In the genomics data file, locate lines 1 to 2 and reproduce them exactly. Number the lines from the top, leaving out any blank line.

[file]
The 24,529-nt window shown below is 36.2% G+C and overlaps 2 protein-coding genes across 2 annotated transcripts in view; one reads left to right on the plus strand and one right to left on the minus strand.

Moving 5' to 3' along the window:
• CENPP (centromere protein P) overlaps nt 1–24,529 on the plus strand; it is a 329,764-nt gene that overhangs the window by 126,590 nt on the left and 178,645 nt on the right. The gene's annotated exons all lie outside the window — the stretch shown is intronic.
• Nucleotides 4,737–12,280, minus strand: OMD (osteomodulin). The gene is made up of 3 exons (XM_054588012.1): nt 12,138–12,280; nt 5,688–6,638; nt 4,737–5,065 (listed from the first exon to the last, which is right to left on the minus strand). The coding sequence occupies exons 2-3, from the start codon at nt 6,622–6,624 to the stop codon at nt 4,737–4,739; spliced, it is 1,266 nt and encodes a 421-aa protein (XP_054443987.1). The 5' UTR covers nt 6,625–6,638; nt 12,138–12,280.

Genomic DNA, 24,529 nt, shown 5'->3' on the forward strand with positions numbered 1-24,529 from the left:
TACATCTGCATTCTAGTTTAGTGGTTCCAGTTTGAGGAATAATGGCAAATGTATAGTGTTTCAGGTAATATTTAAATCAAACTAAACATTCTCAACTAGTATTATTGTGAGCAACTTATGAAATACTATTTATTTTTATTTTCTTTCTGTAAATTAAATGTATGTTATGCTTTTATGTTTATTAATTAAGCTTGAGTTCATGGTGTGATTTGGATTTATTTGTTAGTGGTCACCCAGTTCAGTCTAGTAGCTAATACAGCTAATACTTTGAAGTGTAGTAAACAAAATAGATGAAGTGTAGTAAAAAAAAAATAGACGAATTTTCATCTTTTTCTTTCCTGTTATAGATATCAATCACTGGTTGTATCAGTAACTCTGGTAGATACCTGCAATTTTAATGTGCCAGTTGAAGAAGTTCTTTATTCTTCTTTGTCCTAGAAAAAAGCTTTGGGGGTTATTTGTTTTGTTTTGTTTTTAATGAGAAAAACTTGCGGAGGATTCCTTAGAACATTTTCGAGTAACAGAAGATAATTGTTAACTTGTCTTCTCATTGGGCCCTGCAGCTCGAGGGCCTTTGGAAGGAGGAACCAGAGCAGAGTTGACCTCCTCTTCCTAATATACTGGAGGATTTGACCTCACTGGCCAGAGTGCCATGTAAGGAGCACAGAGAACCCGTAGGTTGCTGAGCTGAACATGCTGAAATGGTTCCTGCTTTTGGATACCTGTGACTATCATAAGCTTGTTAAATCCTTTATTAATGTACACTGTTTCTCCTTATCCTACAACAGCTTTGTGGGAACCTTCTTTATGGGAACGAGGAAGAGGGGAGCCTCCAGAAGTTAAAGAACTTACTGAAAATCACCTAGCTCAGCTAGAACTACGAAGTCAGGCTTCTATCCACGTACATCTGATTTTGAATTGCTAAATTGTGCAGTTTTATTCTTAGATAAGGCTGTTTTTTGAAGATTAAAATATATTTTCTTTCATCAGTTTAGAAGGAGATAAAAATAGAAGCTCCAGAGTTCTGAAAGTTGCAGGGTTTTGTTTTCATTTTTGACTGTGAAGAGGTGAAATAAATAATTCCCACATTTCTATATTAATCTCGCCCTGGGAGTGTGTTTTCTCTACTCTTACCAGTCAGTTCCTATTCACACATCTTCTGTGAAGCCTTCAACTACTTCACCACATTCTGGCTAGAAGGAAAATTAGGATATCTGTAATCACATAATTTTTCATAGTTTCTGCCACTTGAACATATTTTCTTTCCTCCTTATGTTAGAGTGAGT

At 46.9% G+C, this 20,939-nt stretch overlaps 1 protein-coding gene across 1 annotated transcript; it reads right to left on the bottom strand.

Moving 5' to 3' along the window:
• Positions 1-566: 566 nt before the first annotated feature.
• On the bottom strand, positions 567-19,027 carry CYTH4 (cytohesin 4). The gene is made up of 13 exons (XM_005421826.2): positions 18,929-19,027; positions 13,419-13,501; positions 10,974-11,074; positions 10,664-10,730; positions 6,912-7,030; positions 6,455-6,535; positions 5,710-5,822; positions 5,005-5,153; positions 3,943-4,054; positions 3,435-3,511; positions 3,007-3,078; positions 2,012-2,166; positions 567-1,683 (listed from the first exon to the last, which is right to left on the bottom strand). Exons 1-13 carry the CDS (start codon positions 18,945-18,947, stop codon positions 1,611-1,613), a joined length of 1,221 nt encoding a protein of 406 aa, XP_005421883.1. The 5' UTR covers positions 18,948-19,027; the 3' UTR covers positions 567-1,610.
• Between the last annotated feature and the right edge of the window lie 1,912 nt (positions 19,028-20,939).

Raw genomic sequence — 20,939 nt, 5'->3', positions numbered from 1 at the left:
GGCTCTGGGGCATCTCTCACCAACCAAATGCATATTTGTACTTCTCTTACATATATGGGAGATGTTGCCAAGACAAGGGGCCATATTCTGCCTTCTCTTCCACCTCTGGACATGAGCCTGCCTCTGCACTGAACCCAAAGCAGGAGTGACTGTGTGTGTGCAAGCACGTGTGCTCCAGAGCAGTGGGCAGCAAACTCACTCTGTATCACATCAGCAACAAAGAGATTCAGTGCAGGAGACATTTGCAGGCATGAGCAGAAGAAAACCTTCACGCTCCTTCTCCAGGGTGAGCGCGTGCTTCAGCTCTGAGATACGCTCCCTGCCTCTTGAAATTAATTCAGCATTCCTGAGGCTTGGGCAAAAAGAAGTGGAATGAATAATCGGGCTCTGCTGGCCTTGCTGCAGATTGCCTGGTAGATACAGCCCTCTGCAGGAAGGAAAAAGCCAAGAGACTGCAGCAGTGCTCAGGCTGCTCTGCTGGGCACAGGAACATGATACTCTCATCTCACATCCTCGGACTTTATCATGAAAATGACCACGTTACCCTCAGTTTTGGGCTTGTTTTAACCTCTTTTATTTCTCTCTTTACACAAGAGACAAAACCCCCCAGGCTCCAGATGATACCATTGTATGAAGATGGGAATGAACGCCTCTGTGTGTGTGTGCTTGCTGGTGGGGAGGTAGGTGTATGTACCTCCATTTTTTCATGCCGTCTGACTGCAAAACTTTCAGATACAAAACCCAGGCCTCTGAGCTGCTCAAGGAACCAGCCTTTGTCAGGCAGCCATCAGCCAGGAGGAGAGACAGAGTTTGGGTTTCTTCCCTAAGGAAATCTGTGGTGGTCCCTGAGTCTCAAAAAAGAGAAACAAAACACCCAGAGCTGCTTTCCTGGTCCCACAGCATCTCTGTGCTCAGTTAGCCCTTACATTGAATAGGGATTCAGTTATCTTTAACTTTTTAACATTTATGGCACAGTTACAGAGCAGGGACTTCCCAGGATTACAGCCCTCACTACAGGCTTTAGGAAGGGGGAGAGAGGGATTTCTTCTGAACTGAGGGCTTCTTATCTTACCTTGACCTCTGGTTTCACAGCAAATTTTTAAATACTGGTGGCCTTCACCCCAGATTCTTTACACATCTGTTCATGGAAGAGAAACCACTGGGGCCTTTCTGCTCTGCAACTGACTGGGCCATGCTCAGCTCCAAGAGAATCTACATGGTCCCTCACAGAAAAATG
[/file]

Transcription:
The 24,529-nt window shown below is 36.2% G+C and overlaps 2 protein-coding genes across 2 annotated transcripts in view; one reads left to right on the plus strand and one right to left on the minus strand.

Moving 5' to 3' along the window: